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Faithful evangelism is so crucial to the health of a church. The gospel that is grasped is given away. Most Christians agree and even want to see this happen but often struggle with implementing it in their lives. In this post I want to provide a few practical, immediate things that you can do to foster more evangelistic faithfulness.

Grapple with the Great Commission. Read Matthew 28:18-20 again. Who is in the passage? Jesus and his disciples. What are the disciples to do? Make and train disciples. What do they train them on? Obedience to Jesus’ commands. Does this “Great Commission” fall in the category of a command from King Jesus? Yes. Are you going to obey Jesus?

Identify 3-4 people for encouragement and accountability. Think of a few people who you know from church that you know will pray for you, keep you accountable, and are bold enough to exhort you if you go into default chicken mode. Get together as friends (ideally 3-4 people) and identify unbelievers that you know, have contact with or would like to see come to Christ. Consider neighbors, coworkers, family members, people you see frequently, or even places where random people are that you can talk to (i.e. public transit). Write down the names, make a plan for gospel opportunities, and then pray for one another. Follow up periodically for encouragement and accountability. Consider what this looks like if it multiples: groups of 3-4 praying for and pursuing 9-12 people turns into 15-20 people praying for and pursuing 45-60 people.

Pray for evangelistic opportunities. Think about Paul. The guy was an evangelism beast—yet he still requested prayer for boldness and faithfulness:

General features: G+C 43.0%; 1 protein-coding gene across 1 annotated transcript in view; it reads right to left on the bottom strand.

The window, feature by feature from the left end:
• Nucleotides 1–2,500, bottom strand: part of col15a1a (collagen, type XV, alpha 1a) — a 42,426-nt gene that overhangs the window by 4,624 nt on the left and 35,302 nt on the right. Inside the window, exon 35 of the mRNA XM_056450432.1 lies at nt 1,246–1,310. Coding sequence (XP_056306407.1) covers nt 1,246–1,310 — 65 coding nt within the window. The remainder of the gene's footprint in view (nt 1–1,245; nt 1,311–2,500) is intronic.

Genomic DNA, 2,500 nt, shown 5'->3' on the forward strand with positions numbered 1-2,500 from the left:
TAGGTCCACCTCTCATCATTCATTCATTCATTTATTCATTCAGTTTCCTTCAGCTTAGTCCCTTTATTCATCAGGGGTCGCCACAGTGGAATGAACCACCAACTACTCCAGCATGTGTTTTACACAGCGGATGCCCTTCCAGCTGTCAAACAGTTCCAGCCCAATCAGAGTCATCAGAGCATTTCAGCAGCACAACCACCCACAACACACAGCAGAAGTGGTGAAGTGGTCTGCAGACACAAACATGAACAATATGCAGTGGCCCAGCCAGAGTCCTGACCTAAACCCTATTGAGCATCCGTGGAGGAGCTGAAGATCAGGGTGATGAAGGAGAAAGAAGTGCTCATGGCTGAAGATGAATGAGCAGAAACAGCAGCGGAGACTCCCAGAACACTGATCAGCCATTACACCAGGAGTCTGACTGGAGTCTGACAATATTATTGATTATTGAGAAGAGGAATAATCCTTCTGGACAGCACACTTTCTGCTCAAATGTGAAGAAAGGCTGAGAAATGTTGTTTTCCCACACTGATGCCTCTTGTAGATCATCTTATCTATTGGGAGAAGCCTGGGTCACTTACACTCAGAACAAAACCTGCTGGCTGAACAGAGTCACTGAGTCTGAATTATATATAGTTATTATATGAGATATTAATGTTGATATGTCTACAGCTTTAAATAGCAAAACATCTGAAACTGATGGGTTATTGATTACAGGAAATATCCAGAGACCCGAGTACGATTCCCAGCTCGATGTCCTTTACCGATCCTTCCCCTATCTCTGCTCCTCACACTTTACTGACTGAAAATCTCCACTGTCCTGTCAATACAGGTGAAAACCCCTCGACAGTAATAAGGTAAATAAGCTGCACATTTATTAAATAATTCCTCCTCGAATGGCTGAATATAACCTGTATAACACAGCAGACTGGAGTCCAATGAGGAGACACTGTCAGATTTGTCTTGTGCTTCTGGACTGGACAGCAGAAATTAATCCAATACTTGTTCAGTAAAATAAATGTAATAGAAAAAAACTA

and also for me, that words may be given to me in opening my mouth boldly to proclaim the mystery of the gospel, for which I am an ambassador in chains, that I may declare it boldly, as I ought to speak. (Ephesians 6:19-20)

Take evangelistic opportunities. It is my experience that if I am praying for God to bring me evangelistic opportunities then I am much more likely to see and seize them. If I am not praying I tend to operate with the comfortable fog of selfishness and silence. Pray for opportunities, it is a very healthy thing for a Christian to do.

Continue steadfastly in prayer, being watchful in it with thanksgiving. At the same time, pray also for us, that God may open to us a door for the word, to declare the mystery of Christ, on account of which I am in prison— (Colossians 4:2-3)

I think of Paul before Felix in Acts 24. He was looking at some serious consequences. However, instead of being safe he was faithful. He stood before Felix and talked to him about God’s Word. This is a providential opportunity. Instead of flattering the sandals off Felix like Tertullus did (Acts 24:2-4) he tried to preach unbelief out of him (Acts 24:24-25)! He took the opportunities that he prayed that God would give him!

Make evangelistic opportunities. When you heart is drenched in the gospel you will become creative in trying to give it away. Remember when Paul was in jail in Philippi? He and Silas were having a hymn sing and praying to God as they were locked in the chains. The other prisoners and the guards were getting gospeled even when Paul and Silas were bound. Then God unlocked them and the prison. You might think that Paul would run out of there and maybe stick out his tongue at the guard, right? Nope. He stops to give the gospel to the now suicidal guard. The evangelist made an opportunity because his compass was oriented by gospel.

Paul did not have another great commission. He had the same words. He had to grapple with the same kingship / authority / submission / fear issues that we do. So, let me encourage you to grapple with the great commission, grab some friends to join you, and then get to work in the privilege of giving away the gospel.

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4 thoughts on “Tips for Evangelistic Intentionality”

  1. Jim Halstead says:

    If you are unsure how to share the gospel, get ewuipped by taking the Go and Tell evangelism seminar free online at http://www.fortwsynecrc.com Go and Tell is an easy and practical way to equip you to become a fisher of men (Matthew 4:19) based on the Heidelberg Catechism.

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Erik Raymond


Erik Raymond is senior pastor of Emmaus Bible Church in Omaha, Ne. He and his wife Christie have six children. You can follow him on Twitter.

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